B, Jimmy Santiago Baca to George Gordon, Lord Byron
Jimmy Santiago Baca
Black Mesa, dead ahead—welcome to the Homeboy Homepage. One of poetry’s true treasures, Jimmy Santiago Baca has a beautiful site to scout and scour.
As a Beat, he was known as Leroi Jones... as a Black Nationalist and then a Third World Socialist, he is known as Amiri Baraka, playwright, poet, activist, critic, intellectual.
Our collection of Baraka links will take you to his work all over the Net.
See what Mrs. Ackroyd has to say about Manchester poet/humorist/folksinger Les Barker, then catch one of his gigs in the UK or the US. From his “folk opera” The Stones of Callanish to his comic song collection Gnus and Roses to t-shirts based on songs like “Cosmo the Fairly Accurate Knife-Thrower,” it’s all at Mrs. Ackroyd Enterprises.
Widowed young, Behn was a spy and did a stint in debtor’s prison, then became, according to Vita Sackville-West, the first English woman to earn her living by writing. Luminarium has a good biography and a large collection of her work.
Stephen Vincent Benèt
He was born 100 years ago, died young and is most remembered for “John Brown’s Body.” His work is in the public domain now, treasured by readers who have put it up on the Net in Project Gutenberg and Poets’ Corner.
Steven Jesse Bernstein
Steven Jesse Bernstein, mythologos of Seattle! How his poems continue to rise and soar! SubPop released his sensational CD, Prison, in 1992, after he committed suicide in 1991.
If John Cage and Shel Silverstein had a baby and it lived in Toronto, would it be bill bissett? His books include b leev abul char ak trs (2000) and peter among th towring boxes/text bites (2002), all from Talon Books.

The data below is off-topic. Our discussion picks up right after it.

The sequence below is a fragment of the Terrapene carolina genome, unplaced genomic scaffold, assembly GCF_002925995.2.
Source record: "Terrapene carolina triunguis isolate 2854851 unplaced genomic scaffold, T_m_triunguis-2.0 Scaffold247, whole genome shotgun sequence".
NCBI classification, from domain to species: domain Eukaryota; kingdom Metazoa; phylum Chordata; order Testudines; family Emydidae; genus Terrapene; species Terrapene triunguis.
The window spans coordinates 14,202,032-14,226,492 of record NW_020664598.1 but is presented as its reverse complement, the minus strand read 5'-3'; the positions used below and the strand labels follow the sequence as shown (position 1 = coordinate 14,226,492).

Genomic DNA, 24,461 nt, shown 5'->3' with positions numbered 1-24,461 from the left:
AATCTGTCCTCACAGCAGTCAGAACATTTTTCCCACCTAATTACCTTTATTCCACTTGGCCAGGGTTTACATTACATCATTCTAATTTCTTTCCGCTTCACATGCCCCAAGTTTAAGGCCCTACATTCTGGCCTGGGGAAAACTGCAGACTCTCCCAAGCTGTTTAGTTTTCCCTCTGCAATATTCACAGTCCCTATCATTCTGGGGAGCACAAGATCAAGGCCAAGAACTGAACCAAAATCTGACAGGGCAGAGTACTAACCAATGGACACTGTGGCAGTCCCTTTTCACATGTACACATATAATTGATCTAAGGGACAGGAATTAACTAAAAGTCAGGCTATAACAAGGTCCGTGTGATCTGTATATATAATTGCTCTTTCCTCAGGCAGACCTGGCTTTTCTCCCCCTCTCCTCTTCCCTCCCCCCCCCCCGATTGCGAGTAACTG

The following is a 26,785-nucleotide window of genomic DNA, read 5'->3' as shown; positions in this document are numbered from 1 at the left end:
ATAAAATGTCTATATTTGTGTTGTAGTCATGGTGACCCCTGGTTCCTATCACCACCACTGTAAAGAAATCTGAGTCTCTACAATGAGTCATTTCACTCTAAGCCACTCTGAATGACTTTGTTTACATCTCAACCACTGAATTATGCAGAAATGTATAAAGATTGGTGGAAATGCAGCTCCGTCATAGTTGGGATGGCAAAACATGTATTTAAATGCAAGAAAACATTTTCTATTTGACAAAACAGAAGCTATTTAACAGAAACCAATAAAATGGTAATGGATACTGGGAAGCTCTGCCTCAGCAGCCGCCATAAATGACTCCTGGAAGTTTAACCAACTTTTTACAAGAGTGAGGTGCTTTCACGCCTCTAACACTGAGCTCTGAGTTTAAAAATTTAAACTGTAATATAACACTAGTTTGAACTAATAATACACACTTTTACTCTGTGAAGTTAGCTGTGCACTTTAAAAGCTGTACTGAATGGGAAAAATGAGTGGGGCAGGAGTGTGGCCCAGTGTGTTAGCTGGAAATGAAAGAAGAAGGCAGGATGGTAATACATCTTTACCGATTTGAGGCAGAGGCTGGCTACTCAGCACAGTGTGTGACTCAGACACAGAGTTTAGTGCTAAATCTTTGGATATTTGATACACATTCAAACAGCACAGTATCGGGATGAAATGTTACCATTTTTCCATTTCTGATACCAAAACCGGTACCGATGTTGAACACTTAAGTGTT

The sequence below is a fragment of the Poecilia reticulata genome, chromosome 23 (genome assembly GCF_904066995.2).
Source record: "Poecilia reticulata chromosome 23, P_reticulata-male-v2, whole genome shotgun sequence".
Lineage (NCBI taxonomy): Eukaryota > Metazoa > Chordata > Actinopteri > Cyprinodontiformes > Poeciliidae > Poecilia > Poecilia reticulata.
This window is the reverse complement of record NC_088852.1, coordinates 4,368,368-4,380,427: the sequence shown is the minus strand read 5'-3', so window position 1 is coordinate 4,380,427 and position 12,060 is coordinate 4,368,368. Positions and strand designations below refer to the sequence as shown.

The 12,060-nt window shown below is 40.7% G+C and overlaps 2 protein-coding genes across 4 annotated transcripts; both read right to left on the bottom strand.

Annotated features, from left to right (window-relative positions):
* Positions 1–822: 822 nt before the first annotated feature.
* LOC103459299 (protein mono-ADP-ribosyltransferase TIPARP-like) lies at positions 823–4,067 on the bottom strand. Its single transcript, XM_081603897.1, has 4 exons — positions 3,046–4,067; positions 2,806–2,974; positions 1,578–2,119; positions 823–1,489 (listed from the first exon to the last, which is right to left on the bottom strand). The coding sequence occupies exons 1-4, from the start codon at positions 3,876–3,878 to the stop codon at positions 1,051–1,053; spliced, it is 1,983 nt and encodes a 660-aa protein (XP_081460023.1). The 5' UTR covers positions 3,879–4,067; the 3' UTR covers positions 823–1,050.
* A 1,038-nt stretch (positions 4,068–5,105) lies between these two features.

A reference page on William Blake, visionary poet and artist who created his own mythology, wrote epics and children's rhymes, and made illustrated books that are admired icons centuries after his death.
For its Blake exhibition in late 2000, Britain’s Tate Gallery produced this great interactive exhibit, William Blake Online, with mp3 recordings of the Songs, a guide to Blake’s London, a dictionary of characters in his personal mythology, a game of amazing facts & a downloadable “teacher pack.”
At Bastian Boettcher’s site you’ll find all the inside scoops of this creamy, totally great hiphop poet, who melts German into poetry by the spoonful. The extraordinary idea: German Rapoetry, and its Slam propulsions, await you like a kidnapper.
The model for poet in the next millenium -- woman as Maker. Her poems rip the words from the text of history to reveal the face of the faceless seethe of human beings on whose bodies power has built roads to nowhere. See “A Woman Painted on Leaf,” “The Emigrant Irish,” “That the Science of Cartography Is Limited” & “The Pomegranate.”
The most comprehensive online collection of Broutiganiana is at John Barber’s Brautigan Bibliography, where you’ll find everything from his life story to genealogical charts, his poetry, novels, stories & non-fiction, notes on the works inspired by Brautigan, eulogies & tributes to him.
The Brautigan Pages is a community-based site meant to bring Brautigan fans together. Don’t miss the interactive Flash version of Please Plant This Book, Brautigan’s seed packet poems. And the photos of Brautigan 1963 - 1978 by Erik Weber are classics every one.
Nils T. Devine claims to have posted “the largest collection of Richard Brautigan poetry on the Web” -- at least until Brautigan’s estate asks that the texts be taken down.